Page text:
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Program Overview

Chemistry and Biochemistry

Explore the dynamic center of the sciences.

Photo credit: Mike Crupi

Why Chemistry? A Transformative, Ubiquitous Field of Modern Science

From public health and drug discovery to agriculture and nutrition, chemistry touches everything. It is about synthesis, where creation and discovery go hand in hand, leading to breakthroughs in medicine, food, materials, energy and sustainability. At Oberlin, the chemistry and biochemistry curriculum encompasses all the major fields: organic, biochemistry, analytic, physical, environmental and inorganic chemistry. Students work with faculty in cutting edge research laboratories at the forefront of chemical science, going on to pursue careers in medicine, industry, academia and beyond.

A Mentor-Guided, Student-Focused Research Experience

At Oberlin, world class faculty in chemistry and biochemistry work directly with students to help guide their explorations and research, often yielding publishable results. Our majors are friendly, passionate, motivated and ready to collaborate. Many combine the study of chemistry or biochemistry with other majors, from biology or computer science to philosophy and music. Our state-of-the-art facilities include research-grade instruments such as NMR spectrometers, a powder X-ray diffractometer, and a scanning electron microscope. Come to Oberlin to receive individualized attention from researchers at the forefront of the field.

Over 75% of majors collaborate with faculty on publishable research

Careers in Medicine

The best physicians combine scientific expertise with a well-rounded interpersonal skill set. At Oberlin, work with our advisors to help pursue your career goals in health and medicine.

A student examines the contents of a container.
Over 8 active laboratories for students to get engaged

Faculty-Student Collaboration

Mentorship and research are cornerstones of the chemistry and biochemistry programs. At Oberlin, students work with faculty to achieve new scientific discoveries.

Two people working in a lab.

Undergraduate Research

Gabriel N. Morais

What drives me the most in the research process is the possibility of discovering new things.

Featured Courses

FYSP 009


From aspirin to zantac, and oxycodone to gene editing, the development of therapeutic drugs is an interdisciplinary scientific effort that can have profound impacts on our health and society. This course will introduce chemical and biological concepts used in the drug discovery process, as well as ethical, economic, and political considerations.

Taught by
Jason Belitsky
CHEM 101

Structure and Reactivity

This entry-level course introduces students to the foundational study of reactions, chemical periodicity, bonding, molecular structure, and other questions central to the field of chemistry. Students have the option to join sections that are taught in workshop mode, emphasizing collaborative problem solving and peer discussion.

Taught by
Matthew (Matt) Elrod
CHEM 327

Synthesis Laboratory

This course introduces students to laboratory work involving the synthesis of organic and inorganic compounds by a variety of techniques (e.g. photochemical, electrochemical, inert atmosphere) and the use of spectroscopic methods (e.g. Fourier-transform NMR, infrared, and ultraviolet) for their characterization. Our lectures further develop the theory and unified application of spectroscopic analysis to solve structural problems.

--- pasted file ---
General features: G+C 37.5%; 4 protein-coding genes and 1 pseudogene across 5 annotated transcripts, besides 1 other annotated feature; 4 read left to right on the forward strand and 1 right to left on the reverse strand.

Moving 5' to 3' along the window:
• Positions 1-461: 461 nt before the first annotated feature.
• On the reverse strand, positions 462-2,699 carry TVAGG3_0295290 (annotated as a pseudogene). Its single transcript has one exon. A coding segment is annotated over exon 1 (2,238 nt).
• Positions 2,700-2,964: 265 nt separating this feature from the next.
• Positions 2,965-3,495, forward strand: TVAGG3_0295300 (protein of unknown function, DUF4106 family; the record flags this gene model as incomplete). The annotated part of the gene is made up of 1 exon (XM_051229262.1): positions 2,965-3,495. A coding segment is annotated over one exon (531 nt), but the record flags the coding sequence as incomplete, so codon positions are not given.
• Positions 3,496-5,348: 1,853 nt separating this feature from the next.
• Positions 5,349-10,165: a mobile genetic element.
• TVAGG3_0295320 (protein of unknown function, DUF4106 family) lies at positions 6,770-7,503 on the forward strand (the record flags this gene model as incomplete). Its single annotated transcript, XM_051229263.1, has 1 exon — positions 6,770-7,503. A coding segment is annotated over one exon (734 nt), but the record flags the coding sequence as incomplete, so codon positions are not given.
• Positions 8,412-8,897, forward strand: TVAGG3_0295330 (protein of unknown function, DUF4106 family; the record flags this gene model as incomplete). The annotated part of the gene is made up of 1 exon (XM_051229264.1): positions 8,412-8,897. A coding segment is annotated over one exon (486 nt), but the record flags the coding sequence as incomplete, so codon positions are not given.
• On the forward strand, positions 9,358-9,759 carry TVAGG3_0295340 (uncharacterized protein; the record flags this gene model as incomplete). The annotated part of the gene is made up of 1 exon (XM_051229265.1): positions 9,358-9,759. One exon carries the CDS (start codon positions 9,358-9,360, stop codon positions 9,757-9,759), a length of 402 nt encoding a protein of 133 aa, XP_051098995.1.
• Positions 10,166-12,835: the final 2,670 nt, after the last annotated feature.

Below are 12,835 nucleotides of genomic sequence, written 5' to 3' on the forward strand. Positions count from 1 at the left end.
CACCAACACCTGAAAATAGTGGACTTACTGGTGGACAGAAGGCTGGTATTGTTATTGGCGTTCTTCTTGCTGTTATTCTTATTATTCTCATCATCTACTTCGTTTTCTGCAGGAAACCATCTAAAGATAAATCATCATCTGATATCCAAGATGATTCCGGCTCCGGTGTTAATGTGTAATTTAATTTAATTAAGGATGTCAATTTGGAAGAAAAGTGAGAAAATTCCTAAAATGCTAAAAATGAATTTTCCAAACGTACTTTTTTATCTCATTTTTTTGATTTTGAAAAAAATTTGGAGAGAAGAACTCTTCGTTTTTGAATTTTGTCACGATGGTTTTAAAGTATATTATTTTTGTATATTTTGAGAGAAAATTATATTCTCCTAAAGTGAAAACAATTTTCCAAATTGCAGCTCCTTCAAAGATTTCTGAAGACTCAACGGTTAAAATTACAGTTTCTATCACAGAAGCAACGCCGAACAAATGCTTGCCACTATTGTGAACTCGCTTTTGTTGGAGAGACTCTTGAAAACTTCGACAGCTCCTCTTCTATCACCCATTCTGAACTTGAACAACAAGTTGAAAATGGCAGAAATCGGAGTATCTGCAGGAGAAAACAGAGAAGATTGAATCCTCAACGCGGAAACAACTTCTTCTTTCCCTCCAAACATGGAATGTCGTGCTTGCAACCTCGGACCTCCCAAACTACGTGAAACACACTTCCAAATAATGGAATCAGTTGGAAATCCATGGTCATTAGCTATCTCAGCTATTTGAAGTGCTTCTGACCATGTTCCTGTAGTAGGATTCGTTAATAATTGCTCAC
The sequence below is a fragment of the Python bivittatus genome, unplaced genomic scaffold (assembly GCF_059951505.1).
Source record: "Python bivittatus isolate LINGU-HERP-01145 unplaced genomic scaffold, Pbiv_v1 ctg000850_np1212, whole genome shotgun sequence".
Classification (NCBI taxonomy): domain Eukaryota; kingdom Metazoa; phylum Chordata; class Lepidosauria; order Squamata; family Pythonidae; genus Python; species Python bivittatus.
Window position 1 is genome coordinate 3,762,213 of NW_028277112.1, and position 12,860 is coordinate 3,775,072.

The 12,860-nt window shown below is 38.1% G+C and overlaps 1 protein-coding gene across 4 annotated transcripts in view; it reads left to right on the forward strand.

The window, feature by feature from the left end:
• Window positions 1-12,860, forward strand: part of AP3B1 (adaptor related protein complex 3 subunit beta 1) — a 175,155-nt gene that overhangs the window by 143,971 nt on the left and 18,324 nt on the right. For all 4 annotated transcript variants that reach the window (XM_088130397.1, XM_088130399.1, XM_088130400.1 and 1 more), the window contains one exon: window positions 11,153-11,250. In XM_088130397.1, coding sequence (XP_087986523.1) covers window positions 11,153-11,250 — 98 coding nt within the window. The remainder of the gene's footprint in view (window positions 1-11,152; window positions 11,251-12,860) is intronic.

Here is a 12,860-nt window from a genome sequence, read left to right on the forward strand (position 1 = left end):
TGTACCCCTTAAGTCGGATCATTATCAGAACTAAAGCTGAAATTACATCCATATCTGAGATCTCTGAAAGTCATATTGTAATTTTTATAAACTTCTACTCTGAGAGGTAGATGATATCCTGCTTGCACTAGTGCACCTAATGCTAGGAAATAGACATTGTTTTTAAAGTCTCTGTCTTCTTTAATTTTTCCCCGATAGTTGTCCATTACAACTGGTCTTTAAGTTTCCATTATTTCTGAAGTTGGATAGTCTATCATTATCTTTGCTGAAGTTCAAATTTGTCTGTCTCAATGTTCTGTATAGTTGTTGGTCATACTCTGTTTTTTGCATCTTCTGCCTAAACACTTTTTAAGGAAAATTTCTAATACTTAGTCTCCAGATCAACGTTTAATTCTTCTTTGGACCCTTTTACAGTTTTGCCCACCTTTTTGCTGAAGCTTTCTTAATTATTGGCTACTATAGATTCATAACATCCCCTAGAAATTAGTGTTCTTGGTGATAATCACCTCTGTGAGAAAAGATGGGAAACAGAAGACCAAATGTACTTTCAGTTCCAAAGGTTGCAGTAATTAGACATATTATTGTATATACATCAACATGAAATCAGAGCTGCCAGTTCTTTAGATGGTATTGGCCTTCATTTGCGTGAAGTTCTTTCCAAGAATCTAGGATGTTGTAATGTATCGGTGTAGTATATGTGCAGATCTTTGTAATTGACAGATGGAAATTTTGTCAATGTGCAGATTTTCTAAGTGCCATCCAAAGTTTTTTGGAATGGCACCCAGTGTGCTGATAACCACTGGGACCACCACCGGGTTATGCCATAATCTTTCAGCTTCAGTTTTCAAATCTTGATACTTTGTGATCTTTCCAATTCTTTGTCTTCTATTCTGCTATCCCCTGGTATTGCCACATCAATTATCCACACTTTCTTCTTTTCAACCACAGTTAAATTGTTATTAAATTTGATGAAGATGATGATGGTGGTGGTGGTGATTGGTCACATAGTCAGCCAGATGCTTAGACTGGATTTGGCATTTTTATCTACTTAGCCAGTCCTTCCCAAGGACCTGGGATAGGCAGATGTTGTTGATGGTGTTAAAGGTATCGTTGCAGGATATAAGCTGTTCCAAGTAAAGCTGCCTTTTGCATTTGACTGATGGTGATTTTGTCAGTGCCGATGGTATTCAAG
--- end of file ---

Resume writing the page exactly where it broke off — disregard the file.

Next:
Taught by
William (Will) Parsons, Shuming Chen
CHEM 374


Learn about the mechanisms of action of modern pesticides and debate their ethical use. Explore how your body uses the biomolecules in the foods you eat to fuel essential cellular functions. Conduct laboratory experiments that identify and quantify proteins in complex solutions like human serum using state-of-the-art instrumentation.

Taught by
Lisa Ryno

Student Profiles

Lead Author on Neonatal Research

After taking Professor Yolanda Cruz’s first year seminar on biotechnology, David Fineman ’22 began researching assisted reproductive technologies. He was recently a lead author on a peer-reviewed article in the Journal of Pediatric Pulmonology.

David Fineman

Nexial Prizewinner

Jane Sedlak '19 believes the fundamental principles of chemistry will help solve some of the most urgent societal problems, including climate change and air pollution. She also thinks a lot about the crossroads of chemistry and art—specifically, the chemistry of colors.

Jane Sedlak

In Search of Renewable Energy

Andrew Santiago '20 manages a rigorous schedule that allows him to take lessons in flute performance while majoring in chemistry and physics. During a summer break he balanced research into aqueous sodium ion batteries with flute practice.

Andrew Santiago

What does Chemistry at Oberlin look like?

A professor demonstrates equipment with a small group.

Professor Manish Mehta demonstrates an NMR probe for students.

Photo credit: Yvonne Gay
A student surrounded by lab equipment.

Chemistry major William Dresser '19 worked with Professor Matt Elrod on atmospheric research during winter term.

Photo credit: Mike Crupi
A professor and student smile while working.

In Lisa Ryno’s lab, students use fluorescence and scanning electron microscopy to explore antibiotic stress responses.

Photo credit: Tanya Rosen-Jones
Two students in a discussion with a professor.

Students in Professor Jason Belitsky's lab discuss their research on Melanin pigments.

Photo credit: Mike Crupi

Next Steps

Get in touch; we would love to chat.

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